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Wakeman Town Farm’s Detention Pond completes first phase of restoration

Wakeman+Town+Farm%E2%80%99s+pond+was+built+in+the+1990%E2%80%99s+to+filter+the+runoff+and+pollutants+from+the+building+of+Bedford+Middle+School%E2%80%99s+fields.
Ayaan Olasewere ’25
Wakeman Town Farm’s pond was built in the 1990’s to filter the runoff and pollutants from the building of Bedford Middle School’s fields.

Wakeman Town Farm recently finished the restoration of its detention pond with the help of a Patagonia grant in hopes of addressing the growth of invasive species over the years.  Doing so will allow the pond to carry out its goal of filtering pollutants and runoff.

The first phase lasted multiple years and consisted of various stages. Initially, in 2017 the farm worked with a group called Green Goats, a land management company that uses goats to eat invasives to cut down the invasive vegetarians surrounding the pond. Recently, the farm planted and are testing some good cover crops, such as winter wheat, to help the soil. Currently, they are engaged in a battle against a really invasive plant species called Japanese knotweed. Since this plant has really strong, deep roots, they have to stress the system before they attempt to remove it.

“So what we’re doing is testing two different ways to try to remove the Japanese knotweed because it has crazy deep roots and it can spread quickly,” Wakeman Town Farm board member Anna Burmeister said. “[Currently] we are solarizing it. A black tarp will go [over] the plant, and after a while that makes the root system pretty vulnerable. And then we can dig it out.”

So what we’re doing is testing two different ways to try to remove the Japanese knotweed because it has crazy deep roots and it can spread quickly. [Currently] we are solarizing it. A black tarp will go [over] the plant, and after a while that makes the root system pretty vulnerable. And then we can dig it out.

— Wakeman Town Farm board member Anna Burmeister

Most of the time when large development projects are built, detention ponds are often built for runoff. So when Bedford Middle School’s fields were built in the early 1990s, Wakeman Town Farm’s detention pond was built as well.  The detention pond consists of detention bays in which sediment pollutants would land in the first tension bay, and settle to the bottom. Then the clean water would spill over to the next section of the pond, into the natural pond. And here the unhealthy materials from the pond would be filtered.  The water would eventually trickle through to Deadman Brooke, and the Saugutack, then the Sound. It is essentially a filtering system that prevents these pollutants from going into our natural waterways.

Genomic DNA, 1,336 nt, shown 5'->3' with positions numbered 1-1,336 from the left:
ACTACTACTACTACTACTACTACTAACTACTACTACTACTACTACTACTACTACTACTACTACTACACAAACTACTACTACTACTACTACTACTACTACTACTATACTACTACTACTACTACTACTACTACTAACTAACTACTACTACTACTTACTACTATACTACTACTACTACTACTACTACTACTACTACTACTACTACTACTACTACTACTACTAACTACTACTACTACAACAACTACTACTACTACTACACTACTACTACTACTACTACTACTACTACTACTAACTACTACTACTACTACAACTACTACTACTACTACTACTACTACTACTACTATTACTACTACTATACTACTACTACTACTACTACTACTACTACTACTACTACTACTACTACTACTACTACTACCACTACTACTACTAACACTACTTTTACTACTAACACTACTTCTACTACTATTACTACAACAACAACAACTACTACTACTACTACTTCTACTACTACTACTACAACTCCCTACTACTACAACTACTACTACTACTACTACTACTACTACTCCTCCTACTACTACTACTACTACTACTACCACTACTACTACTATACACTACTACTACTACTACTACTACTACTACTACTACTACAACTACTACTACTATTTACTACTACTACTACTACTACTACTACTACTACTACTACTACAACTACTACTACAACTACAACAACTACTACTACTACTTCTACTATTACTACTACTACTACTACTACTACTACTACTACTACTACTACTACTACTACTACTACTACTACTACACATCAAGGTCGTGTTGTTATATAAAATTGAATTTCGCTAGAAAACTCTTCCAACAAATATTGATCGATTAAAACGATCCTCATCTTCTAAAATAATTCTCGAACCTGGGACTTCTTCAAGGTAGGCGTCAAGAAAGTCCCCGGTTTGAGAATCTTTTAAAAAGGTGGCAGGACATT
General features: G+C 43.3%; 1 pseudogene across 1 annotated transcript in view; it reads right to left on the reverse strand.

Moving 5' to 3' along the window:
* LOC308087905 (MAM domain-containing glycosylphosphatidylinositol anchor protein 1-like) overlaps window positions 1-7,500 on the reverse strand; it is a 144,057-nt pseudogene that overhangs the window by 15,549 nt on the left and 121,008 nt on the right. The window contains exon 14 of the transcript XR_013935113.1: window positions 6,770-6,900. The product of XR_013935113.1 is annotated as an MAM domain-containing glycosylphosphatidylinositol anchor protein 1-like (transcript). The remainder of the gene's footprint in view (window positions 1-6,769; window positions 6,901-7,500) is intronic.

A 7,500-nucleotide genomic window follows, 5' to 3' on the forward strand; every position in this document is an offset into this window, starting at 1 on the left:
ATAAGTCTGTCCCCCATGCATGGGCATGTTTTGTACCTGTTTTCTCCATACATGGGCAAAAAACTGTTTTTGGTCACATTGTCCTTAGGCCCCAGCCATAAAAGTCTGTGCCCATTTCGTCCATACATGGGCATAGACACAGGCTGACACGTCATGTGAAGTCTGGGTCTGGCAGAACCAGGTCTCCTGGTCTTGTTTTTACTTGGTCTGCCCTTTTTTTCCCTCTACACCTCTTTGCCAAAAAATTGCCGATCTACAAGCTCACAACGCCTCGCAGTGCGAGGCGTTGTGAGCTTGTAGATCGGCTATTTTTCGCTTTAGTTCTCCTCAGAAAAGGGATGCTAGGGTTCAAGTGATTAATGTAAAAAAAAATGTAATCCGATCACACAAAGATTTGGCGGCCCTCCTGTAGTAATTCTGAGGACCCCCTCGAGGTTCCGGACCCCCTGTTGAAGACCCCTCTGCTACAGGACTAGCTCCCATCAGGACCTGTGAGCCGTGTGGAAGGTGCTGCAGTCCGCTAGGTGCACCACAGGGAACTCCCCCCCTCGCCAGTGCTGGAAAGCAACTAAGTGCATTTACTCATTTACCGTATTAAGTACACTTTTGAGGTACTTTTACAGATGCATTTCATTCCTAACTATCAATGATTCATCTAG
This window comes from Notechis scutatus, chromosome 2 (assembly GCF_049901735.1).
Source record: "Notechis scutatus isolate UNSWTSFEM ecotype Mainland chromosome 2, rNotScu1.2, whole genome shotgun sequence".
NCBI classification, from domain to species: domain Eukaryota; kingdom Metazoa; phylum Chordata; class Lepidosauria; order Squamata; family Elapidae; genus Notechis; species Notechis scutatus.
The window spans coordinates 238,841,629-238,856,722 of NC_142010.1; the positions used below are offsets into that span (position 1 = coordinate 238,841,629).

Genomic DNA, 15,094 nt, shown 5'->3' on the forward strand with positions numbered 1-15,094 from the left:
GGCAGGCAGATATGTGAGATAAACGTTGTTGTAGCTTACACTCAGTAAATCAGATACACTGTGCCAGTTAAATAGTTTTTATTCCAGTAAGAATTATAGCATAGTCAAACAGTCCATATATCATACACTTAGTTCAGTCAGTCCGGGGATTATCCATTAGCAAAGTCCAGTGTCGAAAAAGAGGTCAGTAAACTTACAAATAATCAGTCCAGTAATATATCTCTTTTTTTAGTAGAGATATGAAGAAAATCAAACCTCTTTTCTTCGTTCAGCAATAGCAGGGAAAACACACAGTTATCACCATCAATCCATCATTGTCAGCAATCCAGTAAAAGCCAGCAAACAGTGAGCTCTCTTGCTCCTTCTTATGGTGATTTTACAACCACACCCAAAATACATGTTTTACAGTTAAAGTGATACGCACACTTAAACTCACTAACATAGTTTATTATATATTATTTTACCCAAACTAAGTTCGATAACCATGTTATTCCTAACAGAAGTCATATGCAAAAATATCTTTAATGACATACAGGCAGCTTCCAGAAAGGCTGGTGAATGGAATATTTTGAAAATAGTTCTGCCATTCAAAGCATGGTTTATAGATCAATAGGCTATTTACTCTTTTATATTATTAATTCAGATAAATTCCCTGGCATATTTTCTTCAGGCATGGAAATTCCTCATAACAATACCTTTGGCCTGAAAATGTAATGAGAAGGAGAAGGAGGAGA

“The first bit of the filtering system is these detention bays and that would get all the sediment and then the next detention bay is everything that happens in the pond,” Burmeister said. “So any sort of active healthy pond does a lot of filtering of the water as part of the system, so everything from the vegetation that’s planted around it to what’s living in the pond, is filtered in the second detention bay.”

The Wakeman Town Farm applied for and received a grant from Patagonia 9the recreational clothing store that focuses on sustainable practices) for the first phase of the restoration.   They have applied for, and hope to receive, a grant from Patagonia for the second phase of restoration.

 “So [Patagonia] paid for the fencing and all the tilling to put in our cover crop which is to help restore the soil and then the solarizing (covering the soil with clear plastic and allowing the sun to heat the earth underneath so the soil gets extremely hot) of the invasive species,” Burmeister said. 

Additionally, the Wakeman Town Farm also uses specific master gardeners who are trained to identify and mark invasive plants. The farm then employs farmers and volunteers to carefully remove these plants.

“We had master gardeners come and then they decided what was here last year and what were new plants,” farmer Dasha Horton said. “A lot of them were invasive species. But there were some that were like native species and we wanted to make sure people who were identifying them knew so we can kind of section it off.”

A potential phase two or three, depending on the amount of funding the farm receives, would include taking out more invasive species. Wakeman Town Farm also wants to utilize the pond as an educational experience, so they also want to create safe access points to the point, as well as a pathway around the plant.

“We want to utilize this for our educational programs,” Burmeister said. “So there will be an access point down here along the coastline so they can take water samples, sedimentary samples, take frogs and identify them, that kind of thing.”

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Ayaan Olasewere ’25, Web Features Editor
Web Features Editor Ayaan Olasewere ’25 knows how to commit to a passion, whether it be journalism or sports.  “I swim competitively” Olasewere said, doing “mostly sprint events like 50 free or 100 free,” and she first learned to swim at only 18 months old. Perhaps journalism might be a passion she commits to as well, as she wishes to bring to light “a lot of the interesting things and events and issues happening in our community,” she said.   She also feels that many are “not as known or not as public, so I wanted to bring that to attention.”

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